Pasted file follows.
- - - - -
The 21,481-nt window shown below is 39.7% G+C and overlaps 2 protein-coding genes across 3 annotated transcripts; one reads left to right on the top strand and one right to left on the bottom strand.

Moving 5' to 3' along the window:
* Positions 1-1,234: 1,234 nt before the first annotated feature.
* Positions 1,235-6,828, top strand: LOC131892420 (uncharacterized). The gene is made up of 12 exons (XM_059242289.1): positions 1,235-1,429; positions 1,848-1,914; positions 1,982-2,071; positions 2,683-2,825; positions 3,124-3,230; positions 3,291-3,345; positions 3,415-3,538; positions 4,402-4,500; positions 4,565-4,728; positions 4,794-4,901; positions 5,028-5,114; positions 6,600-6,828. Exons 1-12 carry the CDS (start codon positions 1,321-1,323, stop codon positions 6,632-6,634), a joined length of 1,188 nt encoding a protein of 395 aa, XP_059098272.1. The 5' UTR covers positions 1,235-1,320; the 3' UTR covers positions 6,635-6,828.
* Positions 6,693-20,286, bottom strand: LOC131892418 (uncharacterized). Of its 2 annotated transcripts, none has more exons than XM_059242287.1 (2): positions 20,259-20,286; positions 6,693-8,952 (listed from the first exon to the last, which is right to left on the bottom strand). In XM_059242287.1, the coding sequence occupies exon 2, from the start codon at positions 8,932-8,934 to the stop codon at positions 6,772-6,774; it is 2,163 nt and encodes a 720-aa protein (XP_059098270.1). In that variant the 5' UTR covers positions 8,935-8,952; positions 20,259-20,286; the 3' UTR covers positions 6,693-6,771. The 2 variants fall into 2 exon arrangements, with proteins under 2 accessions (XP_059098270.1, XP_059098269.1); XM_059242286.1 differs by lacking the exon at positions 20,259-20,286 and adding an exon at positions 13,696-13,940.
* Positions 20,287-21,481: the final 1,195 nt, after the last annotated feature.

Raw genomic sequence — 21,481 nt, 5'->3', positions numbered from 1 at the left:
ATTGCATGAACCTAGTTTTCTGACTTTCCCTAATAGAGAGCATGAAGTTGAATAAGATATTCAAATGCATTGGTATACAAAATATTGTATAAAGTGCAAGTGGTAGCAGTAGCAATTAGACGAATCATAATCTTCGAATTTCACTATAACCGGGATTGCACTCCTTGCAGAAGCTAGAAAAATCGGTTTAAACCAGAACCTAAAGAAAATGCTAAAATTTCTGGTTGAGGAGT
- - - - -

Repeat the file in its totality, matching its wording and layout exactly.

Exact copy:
The 21,481-nt window shown below is 39.7% G+C and overlaps 2 protein-coding genes across 3 annotated transcripts; one reads left to right on the top strand and one right to left on the bottom strand.

Moving 5' to 3' along the window:
* Positions 1-1,234: 1,234 nt before the first annotated feature.
* Positions 1,235-6,828, top strand: LOC131892420 (uncharacterized). The gene is made up of 12 exons (XM_059242289.1): positions 1,235-1,429; positions 1,848-1,914; positions 1,982-2,071; positions 2,683-2,825; positions 3,124-3,230; positions 3,291-3,345; positions 3,415-3,538; positions 4,402-4,500; positions 4,565-4,728; positions 4,794-4,901; positions 5,028-5,114; positions 6,600-6,828. Exons 1-12 carry the CDS (start codon positions 1,321-1,323, stop codon positions 6,632-6,634), a joined length of 1,188 nt encoding a protein of 395 aa, XP_059098272.1. The 5' UTR covers positions 1,235-1,320; the 3' UTR covers positions 6,635-6,828.
* Positions 6,693-20,286, bottom strand: LOC131892418 (uncharacterized). Of its 2 annotated transcripts, none has more exons than XM_059242287.1 (2): positions 20,259-20,286; positions 6,693-8,952 (listed from the first exon to the last, which is right to left on the bottom strand). In XM_059242287.1, the coding sequence occupies exon 2, from the start codon at positions 8,932-8,934 to the stop codon at positions 6,772-6,774; it is 2,163 nt and encodes a 720-aa protein (XP_059098270.1). In that variant the 5' UTR covers positions 8,935-8,952; positions 20,259-20,286; the 3' UTR covers positions 6,693-6,771. The 2 variants fall into 2 exon arrangements, with proteins under 2 accessions (XP_059098270.1, XP_059098269.1); XM_059242286.1 differs by lacking the exon at positions 20,259-20,286 and adding an exon at positions 13,696-13,940.
* Positions 20,287-21,481: the final 1,195 nt, after the last annotated feature.

Raw genomic sequence — 21,481 nt, 5'->3', positions numbered from 1 at the left:
ATTGCATGAACCTAGTTTTCTGACTTTCCCTAATAGAGAGCATGAAGTTGAATAAGATATTCAAATGCATTGGTATACAAAATATTGTATAAAGTGCAAGTGGTAGCAGTAGCAATTAGACGAATCATAATCTTCGAATTTCACTATAACCGGGATTGCACTCCTTGCAGAAGCTAGAAAAATCGGTTTAAACCAGAACCTAAAGAAAATGCTAAAATTTCTGGTTGAGGAGT